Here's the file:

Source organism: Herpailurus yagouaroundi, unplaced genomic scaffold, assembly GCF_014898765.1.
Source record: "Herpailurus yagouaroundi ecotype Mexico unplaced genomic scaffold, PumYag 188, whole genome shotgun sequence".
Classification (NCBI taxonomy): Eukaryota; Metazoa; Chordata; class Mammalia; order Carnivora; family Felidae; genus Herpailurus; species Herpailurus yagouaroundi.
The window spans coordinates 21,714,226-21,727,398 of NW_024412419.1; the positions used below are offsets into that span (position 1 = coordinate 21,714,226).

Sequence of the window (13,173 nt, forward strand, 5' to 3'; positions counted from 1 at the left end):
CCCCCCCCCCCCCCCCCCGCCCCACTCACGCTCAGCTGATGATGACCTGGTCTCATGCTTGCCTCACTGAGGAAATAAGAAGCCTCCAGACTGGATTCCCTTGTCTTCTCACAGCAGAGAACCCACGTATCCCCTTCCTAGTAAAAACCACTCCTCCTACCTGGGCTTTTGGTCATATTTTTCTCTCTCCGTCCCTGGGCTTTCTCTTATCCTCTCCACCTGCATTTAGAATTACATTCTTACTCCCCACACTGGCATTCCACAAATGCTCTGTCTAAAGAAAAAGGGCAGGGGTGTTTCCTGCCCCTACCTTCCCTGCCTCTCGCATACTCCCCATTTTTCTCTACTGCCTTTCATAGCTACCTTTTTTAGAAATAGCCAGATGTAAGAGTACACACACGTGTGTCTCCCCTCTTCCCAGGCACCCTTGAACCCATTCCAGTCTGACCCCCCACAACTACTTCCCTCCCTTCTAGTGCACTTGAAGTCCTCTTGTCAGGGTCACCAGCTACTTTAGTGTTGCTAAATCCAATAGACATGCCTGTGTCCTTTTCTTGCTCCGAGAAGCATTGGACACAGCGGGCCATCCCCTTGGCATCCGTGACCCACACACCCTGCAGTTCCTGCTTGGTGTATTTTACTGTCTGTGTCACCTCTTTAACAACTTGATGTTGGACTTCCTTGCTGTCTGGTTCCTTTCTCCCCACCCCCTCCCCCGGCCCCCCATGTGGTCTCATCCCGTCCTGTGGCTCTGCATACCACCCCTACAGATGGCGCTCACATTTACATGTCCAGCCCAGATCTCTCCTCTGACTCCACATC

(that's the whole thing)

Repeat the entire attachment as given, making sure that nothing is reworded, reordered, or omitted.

Source organism: Herpailurus yagouaroundi, unplaced genomic scaffold, assembly GCF_014898765.1.
Source record: "Herpailurus yagouaroundi ecotype Mexico unplaced genomic scaffold, PumYag 188, whole genome shotgun sequence".
Classification (NCBI taxonomy): Eukaryota; Metazoa; Chordata; class Mammalia; order Carnivora; family Felidae; genus Herpailurus; species Herpailurus yagouaroundi.
The window spans coordinates 21,714,226-21,727,398 of NW_024412419.1; the positions used below are offsets into that span (position 1 = coordinate 21,714,226).

Sequence of the window (13,173 nt, forward strand, 5' to 3'; positions counted from 1 at the left end):
CCCCCCCCCCCCCCCCCCGCCCCACTCACGCTCAGCTGATGATGACCTGGTCTCATGCTTGCCTCACTGAGGAAATAAGAAGCCTCCAGACTGGATTCCCTTGTCTTCTCACAGCAGAGAACCCACGTATCCCCTTCCTAGTAAAAACCACTCCTCCTACCTGGGCTTTTGGTCATATTTTTCTCTCTCCGTCCCTGGGCTTTCTCTTATCCTCTCCACCTGCATTTAGAATTACATTCTTACTCCCCACACTGGCATTCCACAAATGCTCTGTCTAAAGAAAAAGGGCAGGGGTGTTTCCTGCCCCTACCTTCCCTGCCTCTCGCATACTCCCCATTTTTCTCTACTGCCTTTCATAGCTACCTTTTTTAGAAATAGCCAGATGTAAGAGTACACACACGTGTGTCTCCCCTCTTCCCAGGCACCCTTGAACCCATTCCAGTCTGACCCCCCACAACTACTTCCCTCCCTTCTAGTGCACTTGAAGTCCTCTTGTCAGGGTCACCAGCTACTTTAGTGTTGCTAAATCCAATAGACATGCCTGTGTCCTTTTCTTGCTCCGAGAAGCATTGGACACAGCGGGCCATCCCCTTGGCATCCGTGACCCACACACCCTGCAGTTCCTGCTTGGTGTATTTTACTGTCTGTGTCACCTCTTTAACAACTTGATGTTGGACTTCCTTGCTGTCTGGTTCCTTTCTCCCCACCCCCTCCCCCGGCCCCCCATGTGGTCTCATCCCGTCCTGTGGCTCTGCATACCACCCCTACAGATGGCGCTCACATTTACATGTCCAGCCCAGATCTCTCCTCTGACTCCACATC